These Oil Moguls Finally Agree to Slash Methane Emissions
Government officials and negotiators from around the world gathered at the COP28 climate conference in the United Arab Emirates last week in hopes of convincing the oil and gas industries to do their part for the future of the world.
After lengthy debates, the titans of the fossil fuel industry pledged to put more money behind the process of dramatically reducing methane pollution by the year 2030.
Problems for Future Generations
Climate change has become a household topic around the world in recent decades. This has led to the world’s largest oil and gas companies doing what they can to reduce the harmful effects of fossil fuels.
At the beginning of the month, 50 of the world’s largest hydrocarbon firms finally agreed to all but eliminate methane emissions produced by fossil fuels.
A Leading Cause of Global Warming
Carbon dioxide, the gas released from the burning of fossil fuels, is generally considered the ultimate villain when it comes to climate change.
However, methane is responsible for perhaps up to 45% of the earth’s rising temperatures brought forth by humans.
The Tides Are Changing
At this year’s annual U.N. climate summit, hosted in Dubai, methane pollution, a byproduct of natural gas, was the center of attention.
According to Durwood Zaelke, a think-tank Institute for Governance and Sustainable Development member, “Methane is taking its rightful place as the single biggest and fastest way to slow warming” (via The Economist).
Big Gas Companies Make Historic Pledge
At the event in Dubai, many of the world’s largest oil and gas companies pledged to reduce their methane emissions and plans to all but eliminate them by 2030.
The 50 or so companies also pledged to end routine flaring of methane, which is the main component of natural gas.
Drilling vs. Farming
Most climate experts would argue that the methane released by cattle via upturned land and belching ruminants is just as harmful as drilling.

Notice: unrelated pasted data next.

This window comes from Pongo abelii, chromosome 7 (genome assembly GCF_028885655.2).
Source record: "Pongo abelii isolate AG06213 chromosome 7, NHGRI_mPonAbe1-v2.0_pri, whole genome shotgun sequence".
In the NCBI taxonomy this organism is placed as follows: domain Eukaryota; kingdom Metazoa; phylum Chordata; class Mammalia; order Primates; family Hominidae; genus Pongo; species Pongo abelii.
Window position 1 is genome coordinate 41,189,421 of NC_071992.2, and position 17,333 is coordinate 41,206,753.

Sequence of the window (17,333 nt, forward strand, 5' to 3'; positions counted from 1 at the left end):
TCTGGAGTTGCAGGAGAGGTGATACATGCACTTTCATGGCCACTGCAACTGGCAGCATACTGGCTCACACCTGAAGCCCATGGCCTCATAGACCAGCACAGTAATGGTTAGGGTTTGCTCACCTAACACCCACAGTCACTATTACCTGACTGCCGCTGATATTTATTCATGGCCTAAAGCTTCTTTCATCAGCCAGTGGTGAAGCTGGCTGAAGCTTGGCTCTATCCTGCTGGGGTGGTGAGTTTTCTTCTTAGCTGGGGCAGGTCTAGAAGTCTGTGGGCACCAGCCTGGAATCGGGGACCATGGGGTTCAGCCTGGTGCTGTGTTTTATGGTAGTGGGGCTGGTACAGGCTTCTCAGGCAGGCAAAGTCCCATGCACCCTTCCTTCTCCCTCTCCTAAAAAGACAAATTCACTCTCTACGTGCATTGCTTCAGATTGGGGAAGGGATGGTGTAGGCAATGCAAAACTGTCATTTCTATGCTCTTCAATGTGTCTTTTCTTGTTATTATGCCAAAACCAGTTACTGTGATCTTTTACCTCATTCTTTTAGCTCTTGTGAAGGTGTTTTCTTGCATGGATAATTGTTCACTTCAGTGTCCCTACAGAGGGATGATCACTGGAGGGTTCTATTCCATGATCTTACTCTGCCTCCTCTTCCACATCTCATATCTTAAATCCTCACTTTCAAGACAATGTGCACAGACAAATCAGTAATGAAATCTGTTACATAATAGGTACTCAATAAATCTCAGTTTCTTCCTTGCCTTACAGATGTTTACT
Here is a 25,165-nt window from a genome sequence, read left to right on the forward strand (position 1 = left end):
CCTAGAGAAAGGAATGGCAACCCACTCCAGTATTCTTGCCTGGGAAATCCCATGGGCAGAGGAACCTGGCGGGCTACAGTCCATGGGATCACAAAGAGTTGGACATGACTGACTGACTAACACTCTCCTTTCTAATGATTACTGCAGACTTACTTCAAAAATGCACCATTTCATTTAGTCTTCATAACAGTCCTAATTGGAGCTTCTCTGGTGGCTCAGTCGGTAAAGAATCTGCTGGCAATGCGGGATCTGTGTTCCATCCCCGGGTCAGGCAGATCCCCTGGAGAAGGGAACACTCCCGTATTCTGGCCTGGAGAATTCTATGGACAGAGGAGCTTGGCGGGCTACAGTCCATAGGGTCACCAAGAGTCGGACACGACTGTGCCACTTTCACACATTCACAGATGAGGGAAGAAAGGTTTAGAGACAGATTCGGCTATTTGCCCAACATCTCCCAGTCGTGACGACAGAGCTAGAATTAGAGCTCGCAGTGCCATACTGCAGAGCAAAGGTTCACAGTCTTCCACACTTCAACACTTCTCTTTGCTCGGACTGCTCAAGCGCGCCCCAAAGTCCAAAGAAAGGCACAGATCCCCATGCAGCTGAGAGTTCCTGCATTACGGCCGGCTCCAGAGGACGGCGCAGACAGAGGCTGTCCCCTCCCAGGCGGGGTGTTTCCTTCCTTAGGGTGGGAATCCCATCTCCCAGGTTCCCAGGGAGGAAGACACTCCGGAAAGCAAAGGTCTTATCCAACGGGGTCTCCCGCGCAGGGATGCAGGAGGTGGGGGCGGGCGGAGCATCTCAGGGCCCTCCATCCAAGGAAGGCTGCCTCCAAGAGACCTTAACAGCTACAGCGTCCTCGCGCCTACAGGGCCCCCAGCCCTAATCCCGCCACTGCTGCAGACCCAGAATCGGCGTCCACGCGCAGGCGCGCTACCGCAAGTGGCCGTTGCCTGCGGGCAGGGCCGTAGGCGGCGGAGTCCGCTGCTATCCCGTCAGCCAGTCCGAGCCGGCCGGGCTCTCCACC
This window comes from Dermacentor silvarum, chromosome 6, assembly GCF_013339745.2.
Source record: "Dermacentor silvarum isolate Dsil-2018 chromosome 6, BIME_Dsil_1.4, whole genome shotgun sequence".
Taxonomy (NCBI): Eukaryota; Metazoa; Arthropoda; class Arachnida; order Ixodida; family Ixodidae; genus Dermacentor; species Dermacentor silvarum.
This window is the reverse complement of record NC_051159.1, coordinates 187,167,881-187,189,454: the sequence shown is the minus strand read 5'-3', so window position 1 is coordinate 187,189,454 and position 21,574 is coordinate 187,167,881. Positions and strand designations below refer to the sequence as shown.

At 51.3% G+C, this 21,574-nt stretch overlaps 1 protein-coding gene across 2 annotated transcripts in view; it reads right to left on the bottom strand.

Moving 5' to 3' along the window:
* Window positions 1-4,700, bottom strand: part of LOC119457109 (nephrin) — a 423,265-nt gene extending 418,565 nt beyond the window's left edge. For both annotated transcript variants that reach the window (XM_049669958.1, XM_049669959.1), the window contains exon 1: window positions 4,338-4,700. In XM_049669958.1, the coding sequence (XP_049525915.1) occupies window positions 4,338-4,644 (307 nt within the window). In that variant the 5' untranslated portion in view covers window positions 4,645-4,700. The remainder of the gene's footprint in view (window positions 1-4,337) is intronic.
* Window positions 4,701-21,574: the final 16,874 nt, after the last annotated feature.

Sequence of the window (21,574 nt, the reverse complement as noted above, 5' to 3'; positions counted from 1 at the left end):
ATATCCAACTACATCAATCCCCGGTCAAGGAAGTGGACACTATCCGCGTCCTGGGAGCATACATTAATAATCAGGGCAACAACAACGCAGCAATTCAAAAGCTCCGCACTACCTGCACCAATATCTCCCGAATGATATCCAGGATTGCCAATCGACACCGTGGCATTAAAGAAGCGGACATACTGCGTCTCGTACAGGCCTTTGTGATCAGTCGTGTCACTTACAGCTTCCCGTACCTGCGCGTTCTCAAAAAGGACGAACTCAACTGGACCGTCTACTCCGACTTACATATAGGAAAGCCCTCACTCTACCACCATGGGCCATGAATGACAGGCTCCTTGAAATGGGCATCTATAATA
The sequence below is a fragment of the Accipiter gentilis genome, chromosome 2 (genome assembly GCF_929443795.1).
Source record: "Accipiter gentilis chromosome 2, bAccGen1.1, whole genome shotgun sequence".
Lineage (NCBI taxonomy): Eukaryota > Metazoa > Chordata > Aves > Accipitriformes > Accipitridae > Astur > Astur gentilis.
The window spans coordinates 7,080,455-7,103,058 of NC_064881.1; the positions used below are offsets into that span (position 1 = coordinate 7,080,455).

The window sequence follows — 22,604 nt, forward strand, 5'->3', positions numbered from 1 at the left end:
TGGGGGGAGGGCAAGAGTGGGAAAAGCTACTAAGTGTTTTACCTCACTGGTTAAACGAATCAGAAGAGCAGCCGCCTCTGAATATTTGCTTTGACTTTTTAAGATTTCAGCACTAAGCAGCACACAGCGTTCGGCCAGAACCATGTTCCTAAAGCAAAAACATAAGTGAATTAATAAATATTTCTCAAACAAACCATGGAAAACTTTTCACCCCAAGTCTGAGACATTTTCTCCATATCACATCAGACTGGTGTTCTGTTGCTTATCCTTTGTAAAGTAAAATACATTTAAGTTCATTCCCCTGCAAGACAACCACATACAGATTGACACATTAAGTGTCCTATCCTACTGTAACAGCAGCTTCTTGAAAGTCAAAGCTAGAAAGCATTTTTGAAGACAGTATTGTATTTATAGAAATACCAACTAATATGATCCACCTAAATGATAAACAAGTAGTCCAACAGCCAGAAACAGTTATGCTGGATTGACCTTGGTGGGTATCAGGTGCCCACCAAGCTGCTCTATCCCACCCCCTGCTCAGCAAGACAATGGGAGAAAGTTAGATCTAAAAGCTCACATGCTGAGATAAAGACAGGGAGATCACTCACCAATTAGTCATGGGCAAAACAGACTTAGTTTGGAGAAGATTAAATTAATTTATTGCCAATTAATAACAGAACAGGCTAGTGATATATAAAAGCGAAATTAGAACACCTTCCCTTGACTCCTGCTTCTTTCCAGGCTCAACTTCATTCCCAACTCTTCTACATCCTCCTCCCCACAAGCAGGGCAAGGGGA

However, the energy sector is more concentrated, thus easier to negotiate with. Drillers have a much bigger incentive than farmers to prevent leaks, as the gas that breaks free cannot be sold for a profit.
Greenwashing the Climate Activists
Not everyone was excited about the recent announcement, as many of the critics were quick to denounce the methane pledge as greenwashing.
Many argue it won’t lead to the eventual phasing out of fossil fuels, a future that climate campaigners want to see agreed upon in Dubai.
Get Out of Jail Free
In fact, the skeptics suggest that the pledge to reduce methane could be seen as giving the oil-and-gas industry a “get out of jail free card.”
One green group went as far as to claim that the deal is nothing more than a verbal agreement, and they worry the promised cuts will not be honored.
Finally, a Win for Green Groups
It’s reasonable to consider the fact that it may take a few more years before fossil fuel companies begin to phase out methane pollution.
However, the methane deal represents a breakthrough of sorts, according to various climate activists and green groups around the globe.
Titans of the Oil Industry
The oil and gas companies involved in the historic pledge account for around 40% of the world’s oil production. It includes Western giants such as Shell and ExxonMobil and the mighty Saudi Aramco of the UAE.
Many of the UAE’s largest oil companies, which are responsible for most of the industry’s methane emissions, had long resisted any reduction agreement. So, their pledge in Dubai is considered a significant win.
Looking Toward the End of the Decade
The verbally agreed target is to cut methane emissions by an order of magnitude equal to a mere 0.2% of oil and gas production by 2030.
According to climate activists, the agreement is both ambitious and precise. Third parties, including the U.N. Environment Programme, will independently verify the progress.
Help from Third-Party Agencies
There are a lot of tools at the disposal of such third parties that will enable them to track the progress of the world’s largest oil and gas companies precisely.
From methane-sniffing satellites to ground-based sensors and methane-miscreants, they will not be able to avoid the tracking technology of the United Nations.